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Cardiovascular diseases are one of the most frequent chronic diseases in Slovenia and third most important cause for work-related disability. Cardiovascular diseases and other chronic diseases share common risk factors associated with unhealthy lifestyle and early detection of risk factors is of major importance. Every year more than 1000 people in employment suffer total or partial incapacity for work due to cardiovascular diseases. Most initiatives and programes in Slovenia addressing the problems and challenges of chronically ill workers focus on the prevention of chronic diseases or awareness rising campaigns for employers, stakeholders and the public.
In public policy as well as national statistics, a definition of people with chronic diseases is not used, but in both areas, the category of people with disability is commonly used. Data shows that the activity rate and employment rate of people with disabilities are over three times lower than in the total population. Most of them are employed as workers in manufacturing and within the system of supported/sheltered employment. People with disabilities perceive their carrier opportunities as very limited.
Regardless of the definition used, the number of workers who are chronically ill in Norway increased significantly in recent years. More than 200,000 people have a chronic health condition or disability that limits their work capacity, and from a public health perspective, chronic diseases emerge as a worrisome "epidemic" that affects a growing part of the population, particularly cardiovascular diseases, cancer and COPD. The main policy measure developed to favor the employment situation and working conditions of people with chronic diseases is the tripartite agreement on a more inclusive working life, which was last extended in March 2014.
There is no clear national definition of a chronic disease in a work situation in the Netherlands. Questionnaire data shows that between 25% and 30% of all workers are affected by a chronic disease. Worker with a chronic disease have slightly different working conditions as compared to workers without a chronic disease but differences may be also due to age, gender or sectoral differences between workers with and without a chronic disease. On a policy level the focus in the Netherlands is on participation. The latest regulation regarding this is the introduction of the ‘Participatiewet’ (participation law) which is expected to come into force on 1 January 2015.
This report gives an overview of working conditions, job quality, workers’ health and job sustainability in the industrial cleaning sector (NACE 81). The findings are based mostly on the fifth European Working Conditions Survey (EWCS)...
Few Maltese studies analyse the impact of disease on employment and working conditions, fewer still focus on chronic diseases. Mental health and disability however are the exception to the rule with recent work-based studies available, whilst programmes are in place to facilitate and support their employment.
As the European Union grows in size and diversity, it becomes increasingly challenging to summarise the impact of state actions on the lives of citizens. One approach to this complexity is to group countries based on characteristics relevant to quality of life. This report develops a country typology focused on quality of life as a multidimensional concept.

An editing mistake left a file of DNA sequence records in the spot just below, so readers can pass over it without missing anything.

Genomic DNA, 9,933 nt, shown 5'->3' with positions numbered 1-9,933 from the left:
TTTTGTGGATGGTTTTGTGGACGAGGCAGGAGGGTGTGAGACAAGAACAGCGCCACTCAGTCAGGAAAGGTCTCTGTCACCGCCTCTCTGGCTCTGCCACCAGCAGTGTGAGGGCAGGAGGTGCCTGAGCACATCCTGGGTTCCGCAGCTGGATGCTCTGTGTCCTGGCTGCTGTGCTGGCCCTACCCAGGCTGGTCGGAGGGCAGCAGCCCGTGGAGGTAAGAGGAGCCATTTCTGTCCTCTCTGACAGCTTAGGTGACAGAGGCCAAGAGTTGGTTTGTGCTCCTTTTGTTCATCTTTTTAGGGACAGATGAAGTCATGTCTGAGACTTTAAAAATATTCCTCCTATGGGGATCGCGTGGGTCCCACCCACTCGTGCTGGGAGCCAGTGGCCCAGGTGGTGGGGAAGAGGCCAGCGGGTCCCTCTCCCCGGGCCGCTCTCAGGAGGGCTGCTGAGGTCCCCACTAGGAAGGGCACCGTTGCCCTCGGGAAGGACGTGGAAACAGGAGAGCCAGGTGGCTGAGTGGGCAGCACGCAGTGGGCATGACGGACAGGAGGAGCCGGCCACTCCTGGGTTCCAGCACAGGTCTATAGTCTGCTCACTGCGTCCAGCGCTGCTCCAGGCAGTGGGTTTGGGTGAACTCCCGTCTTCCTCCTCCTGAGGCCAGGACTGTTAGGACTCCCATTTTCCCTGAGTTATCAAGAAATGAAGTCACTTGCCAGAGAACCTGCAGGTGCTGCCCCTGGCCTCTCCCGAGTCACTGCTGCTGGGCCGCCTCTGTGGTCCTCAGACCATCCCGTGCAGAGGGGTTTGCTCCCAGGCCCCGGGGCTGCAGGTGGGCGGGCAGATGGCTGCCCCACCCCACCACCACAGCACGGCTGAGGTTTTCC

Lithuanian legislation does not provide a clear definition of a chronic disease. Neither there are national sources of statistical information that would specifically focus on the issue of chronic diseases. According to available statistical data, a percentage of employed people having a long-standing illness or health problem in Lithuania has been steadily decreasing since 2005 (the decrease was particular pronounced in 2008 with the onset of the economic crisis in the country). This could be determined by reduced labour market integration opportunities for people with chronic diseases.
Despite life expectancy has ameliorated during the last 20 years, Hungary is the 23rd among the EU countries in this regard. In 2011, 21.5%, 1,439 thousand people of the 15-64 years old generation reported about having chronic health problems, diseases for at least six months. The economic activity indicators of people with disabilities are very poor; they are significantly underrepresented on the labour market. 185,000 out of 767,000 people with disabilities are economically active, of which 139,000 are employed, 46,000 unemployed in 2011. The main obstacle in entering the labour market for the ones with chronic diseases appears to be the lack of information on the diseases. Employers tend to use preventive measurements (systematic health checks) to avoid the employment of people with any kinds of diseases. It is not common that employers adapt working conditions in favour to the employment of people with special needs.
Chronic diseases are a complex field that is particularly difficult to define, with many particularities in terms of symptoms and their impact. Especially in the field of employment, deficiencies are being discovered with respect to the recording and the monitoring of the issue, in the legislation and the implementation of specific measures for the protection or facilitation at work of people suffering from chronic diseases. The protection of workers with chronic diseases is governed mainly by across-the-board policies that protect the health and safety of workers and, by way of exception, specific measures are taken for certain diseases. Special regulations are in force mainly in the field of occupational diseases and disabilities.